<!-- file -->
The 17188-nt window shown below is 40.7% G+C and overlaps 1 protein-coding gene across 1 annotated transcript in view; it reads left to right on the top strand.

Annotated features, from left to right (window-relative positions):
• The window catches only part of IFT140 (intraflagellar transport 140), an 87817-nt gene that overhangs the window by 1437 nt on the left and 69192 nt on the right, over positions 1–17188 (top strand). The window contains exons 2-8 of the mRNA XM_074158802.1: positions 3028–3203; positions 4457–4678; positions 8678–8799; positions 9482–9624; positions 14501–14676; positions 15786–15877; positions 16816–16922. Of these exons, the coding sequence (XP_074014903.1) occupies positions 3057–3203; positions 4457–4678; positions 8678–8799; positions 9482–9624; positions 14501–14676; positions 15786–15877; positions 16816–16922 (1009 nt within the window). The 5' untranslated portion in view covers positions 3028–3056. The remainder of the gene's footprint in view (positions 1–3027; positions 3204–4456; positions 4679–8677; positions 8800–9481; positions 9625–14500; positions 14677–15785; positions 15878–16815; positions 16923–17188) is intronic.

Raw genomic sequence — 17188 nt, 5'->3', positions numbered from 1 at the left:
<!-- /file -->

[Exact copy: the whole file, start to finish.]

The 17188-nt window shown below is 40.7% G+C and overlaps 1 protein-coding gene across 1 annotated transcript in view; it reads left to right on the top strand.

Annotated features, from left to right (window-relative positions):
• The window catches only part of IFT140 (intraflagellar transport 140), an 87817-nt gene that overhangs the window by 1437 nt on the left and 69192 nt on the right, over positions 1–17188 (top strand). The window contains exons 2-8 of the mRNA XM_074158802.1: positions 3028–3203; positions 4457–4678; positions 8678–8799; positions 9482–9624; positions 14501–14676; positions 15786–15877; positions 16816–16922. Of these exons, the coding sequence (XP_074014903.1) occupies positions 3057–3203; positions 4457–4678; positions 8678–8799; positions 9482–9624; positions 14501–14676; positions 15786–15877; positions 16816–16922 (1009 nt within the window). The 5' untranslated portion in view covers positions 3028–3056. The remainder of the gene's footprint in view (positions 1–3027; positions 3204–4456; positions 4679–8677; positions 8800–9481; positions 9625–14500; positions 14677–15785; positions 15878–16815; positions 16923–17188) is intronic.

Raw genomic sequence — 17188 nt, 5'->3', positions numbered from 1 at the left: